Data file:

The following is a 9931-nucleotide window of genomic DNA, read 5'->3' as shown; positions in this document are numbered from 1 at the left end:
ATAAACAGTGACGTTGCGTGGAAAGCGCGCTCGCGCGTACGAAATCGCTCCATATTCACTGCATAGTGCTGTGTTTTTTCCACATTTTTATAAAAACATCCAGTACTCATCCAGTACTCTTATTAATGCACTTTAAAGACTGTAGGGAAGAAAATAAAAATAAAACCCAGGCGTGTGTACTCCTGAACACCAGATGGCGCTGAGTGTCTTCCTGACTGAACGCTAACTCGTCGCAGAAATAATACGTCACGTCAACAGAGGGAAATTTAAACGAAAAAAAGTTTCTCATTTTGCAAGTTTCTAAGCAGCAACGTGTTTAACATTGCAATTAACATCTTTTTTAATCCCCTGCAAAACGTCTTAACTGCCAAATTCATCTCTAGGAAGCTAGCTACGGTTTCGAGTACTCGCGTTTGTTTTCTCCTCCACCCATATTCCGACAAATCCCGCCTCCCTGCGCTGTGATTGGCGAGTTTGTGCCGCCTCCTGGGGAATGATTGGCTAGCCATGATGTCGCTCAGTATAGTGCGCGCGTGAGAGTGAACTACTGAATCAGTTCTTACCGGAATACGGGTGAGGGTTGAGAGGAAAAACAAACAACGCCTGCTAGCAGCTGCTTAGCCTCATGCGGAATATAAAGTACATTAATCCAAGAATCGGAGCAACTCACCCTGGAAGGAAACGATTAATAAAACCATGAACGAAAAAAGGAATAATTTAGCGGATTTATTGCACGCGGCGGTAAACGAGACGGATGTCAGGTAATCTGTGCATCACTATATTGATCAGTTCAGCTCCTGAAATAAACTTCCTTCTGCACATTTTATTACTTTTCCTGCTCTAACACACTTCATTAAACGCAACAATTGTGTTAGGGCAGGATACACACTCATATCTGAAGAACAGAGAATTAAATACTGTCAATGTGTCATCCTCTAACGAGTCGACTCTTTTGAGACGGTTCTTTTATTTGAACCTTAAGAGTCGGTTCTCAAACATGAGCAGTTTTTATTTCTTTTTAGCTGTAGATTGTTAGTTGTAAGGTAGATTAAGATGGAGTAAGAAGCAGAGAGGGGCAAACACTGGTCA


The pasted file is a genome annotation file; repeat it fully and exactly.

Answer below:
The following is a 9931-nucleotide window of genomic DNA, read 5'->3' as shown; positions in this document are numbered from 1 at the left end:
ATAAACAGTGACGTTGCGTGGAAAGCGCGCTCGCGCGTACGAAATCGCTCCATATTCACTGCATAGTGCTGTGTTTTTTCCACATTTTTATAAAAACATCCAGTACTCATCCAGTACTCTTATTAATGCACTTTAAAGACTGTAGGGAAGAAAATAAAAATAAAACCCAGGCGTGTGTACTCCTGAACACCAGATGGCGCTGAGTGTCTTCCTGACTGAACGCTAACTCGTCGCAGAAATAATACGTCACGTCAACAGAGGGAAATTTAAACGAAAAAAAGTTTCTCATTTTGCAAGTTTCTAAGCAGCAACGTGTTTAACATTGCAATTAACATCTTTTTTAATCCCCTGCAAAACGTCTTAACTGCCAAATTCATCTCTAGGAAGCTAGCTACGGTTTCGAGTACTCGCGTTTGTTTTCTCCTCCACCCATATTCCGACAAATCCCGCCTCCCTGCGCTGTGATTGGCGAGTTTGTGCCGCCTCCTGGGGAATGATTGGCTAGCCATGATGTCGCTCAGTATAGTGCGCGCGTGAGAGTGAACTACTGAATCAGTTCTTACCGGAATACGGGTGAGGGTTGAGAGGAAAAACAAACAACGCCTGCTAGCAGCTGCTTAGCCTCATGCGGAATATAAAGTACATTAATCCAAGAATCGGAGCAACTCACCCTGGAAGGAAACGATTAATAAAACCATGAACGAAAAAAGGAATAATTTAGCGGATTTATTGCACGCGGCGGTAAACGAGACGGATGTCAGGTAATCTGTGCATCACTATATTGATCAGTTCAGCTCCTGAAATAAACTTCCTTCTGCACATTTTATTACTTTTCCTGCTCTAACACACTTCATTAAACGCAACAATTGTGTTAGGGCAGGATACACACTCATATCTGAAGAACAGAGAATTAAATACTGTCAATGTGTCATCCTCTAACGAGTCGACTCTTTTGAGACGGTTCTTTTATTTGAACCTTAAGAGTCGGTTCTCAAACATGAGCAGTTTTTATTTCTTTTTAGCTGTAGATTGTTAGTTGTAAGGTAGATTAAGATGGAGTAAGAAGCAGAGAGGGGCAAACACTGGTCA